Now, after the Feb. 1 military coup in Myanmar, the world's tumultuous cycle of deification turned disgust over Aung San Suu Kyi risks tempering support for the country's fledgling democracy. In plotting their coup, Myanmar's generals undoubtedly took account of Aung San Suu Kyi's fall from global grace, banking on subdued ardor for returning such a deeply tarnished idol to her rightful place. Sadly, the junta's instincts served it well: The global reaction to Aung San Suu Kyi's forcible removal from power last month—and ongoing detention at an undisclosed location—has been muted. But Aung San Suu Kyi herself, though deeply flawed, is only a symbol of a much larger cause.
Those taking to the streets in protest—risking their lives in the name of restoring democratic civilian rule—are not sullied by Aung San Suu Kyi's treacheries, and support for their cause should not be undercut by dismay over her derogations. After all, although human rights campaigns are often waged in the name of individual dissidents, their stakes are much larger—implicating the rights of all freedom-seekers, ethnic minorities, ideological heretics, journalists, or, indeed, any citizen who dares defy their government. As the world grapples with the immediate consequences of the Myanmar coup, the conduct under scrutiny should be less that of the now-derided one-time dissident than that of the officials who silence, imprison, and torment her.
The concept of human rights is potent precisely because it is universal, overriding geography and politics to apply to everyone everywhere. By applying a litmus test of ideological worthiness or making saintliness a precondition for "prisoner of conscience" status, human rights organizations give in to the very thing they are bound to oppose: selective enforcement of transcendent norms and protections. If principles can be suspended for those we disagree with, then they are not principles. Backing should hinge not on a flawless character but on whether an individual's right to free expression, challenge authority, expose wrongdoing, and mobilize support has been unjustly impaired.
Amnesty International's announcement about Navalny illustrates a further reason to resist the valorization of dissidents: It plays into the hands of repressive governments. Amnesty officials admitted that, in changing his status, they were the targets of an orchestrated campaign by "so-called concerned citizens" aiming to discredit Navalny and pressure the human rights organization. They received a flood of emails drawing attention to Navalny's past comments and demanded that Amnesty downgrade its support for him.
Such tactics are nothing new for Russian President Vladimir Putin. In 2016 and then again in 2018, his government smeared and prosecuted Yury Dmitriev—a historian who spent decades unearthing graves of Joseph Stalin's victims and undermining Putin's glorification of the tyrant—on spurious charges that he had molested his adopted daughter. Shrewdly exploiting the Western audiences' heightened sensitivity to racism, bias, and hate speech—and the propensity to see such sentiments as disqualifiers for public life—Putin backed Amnesty into tempering its support for Navalny.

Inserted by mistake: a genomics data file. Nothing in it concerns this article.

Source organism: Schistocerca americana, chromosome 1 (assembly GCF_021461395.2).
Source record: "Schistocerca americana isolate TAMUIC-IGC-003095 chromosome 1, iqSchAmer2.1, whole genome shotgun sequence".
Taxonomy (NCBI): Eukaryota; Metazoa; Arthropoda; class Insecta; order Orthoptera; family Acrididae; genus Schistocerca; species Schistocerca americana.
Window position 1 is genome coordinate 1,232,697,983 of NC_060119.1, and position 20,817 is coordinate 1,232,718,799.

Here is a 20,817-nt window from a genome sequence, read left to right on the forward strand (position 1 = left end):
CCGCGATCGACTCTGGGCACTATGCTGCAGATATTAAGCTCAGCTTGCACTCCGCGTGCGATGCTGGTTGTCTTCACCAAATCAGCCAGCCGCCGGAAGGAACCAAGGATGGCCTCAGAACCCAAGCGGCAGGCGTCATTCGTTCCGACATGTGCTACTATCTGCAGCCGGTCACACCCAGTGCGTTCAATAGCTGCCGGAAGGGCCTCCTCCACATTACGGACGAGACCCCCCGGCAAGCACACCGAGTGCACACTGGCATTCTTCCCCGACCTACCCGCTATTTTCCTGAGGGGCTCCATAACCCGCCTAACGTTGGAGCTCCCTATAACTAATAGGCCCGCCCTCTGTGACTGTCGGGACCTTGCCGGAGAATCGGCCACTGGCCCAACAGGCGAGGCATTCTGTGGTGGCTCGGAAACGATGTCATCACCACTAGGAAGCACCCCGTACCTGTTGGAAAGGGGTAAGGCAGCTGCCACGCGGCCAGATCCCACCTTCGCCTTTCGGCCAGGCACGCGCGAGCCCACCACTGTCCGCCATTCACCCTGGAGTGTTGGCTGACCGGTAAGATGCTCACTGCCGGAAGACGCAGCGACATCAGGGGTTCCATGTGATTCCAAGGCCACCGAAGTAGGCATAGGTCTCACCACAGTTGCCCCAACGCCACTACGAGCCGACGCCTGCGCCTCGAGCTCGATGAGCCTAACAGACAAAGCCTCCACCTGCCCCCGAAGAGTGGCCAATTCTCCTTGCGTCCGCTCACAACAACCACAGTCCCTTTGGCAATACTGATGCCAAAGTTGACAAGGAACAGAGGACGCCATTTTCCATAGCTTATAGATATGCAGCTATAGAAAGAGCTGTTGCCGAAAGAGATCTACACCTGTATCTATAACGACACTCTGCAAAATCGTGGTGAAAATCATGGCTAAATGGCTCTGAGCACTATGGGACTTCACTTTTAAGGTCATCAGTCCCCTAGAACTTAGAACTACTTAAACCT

The Kremlin is not alone in employing character assassinations to undercut its enemies. The government of Morocco has used revenge porn to sully and silence critics of King Mohammed VI, including the internationally recognized economist Fouad Abdelmoumni. China has waged a relentless online campaign to tarnish the reputation of exiled dissident writer Sheng Xue by disseminating doctored photos and counterfeit emails. Capitulating to these attempts at censure rewards authoritarians and weakens the credibility of human rights activists around the world.
Credible organizations like Amnesty International must stand as a bulwark in defense against such nefarious tactics. A principled and unswerving commitment by human rights groups to stand with those whom repressive governments would not only silence but smear is essential to snuffing out these governments' latest attempts at suppressing dissent.
Public profiles afforded by dissidents' fame—or infamy—are among the most powerful instruments for catalyzing human rights change around the world. Dissidents' personal torments contradict official state narratives, laying bare the cruelty and repression that underpin the triumphalism for which their governments prefer to be known. The recognition dissidents receive on the global stage can keep the flame of resistance alive within their fellow citizens, fortifying their will to take risks in the name of freedom. Indeed, the knowledge that the world rallies behind those who are unjustly persecuted stiffens the spines of dissenters everywhere.
But if every dissident is subject to a moral inventory in search of offending comments or acts, Amnesty's list of "prisoners of conscience" may end up being a very short one. That would shortchange not just the individuals who didn't make the cut but also the vital movements they stand for.
Suzanne Nossel is the CEO of PEN America. She can be reach at her Twitter: @SuzanneNossel
Disclaimer: This article first appeared on Project Syndicate, and is published by special syndication arrangement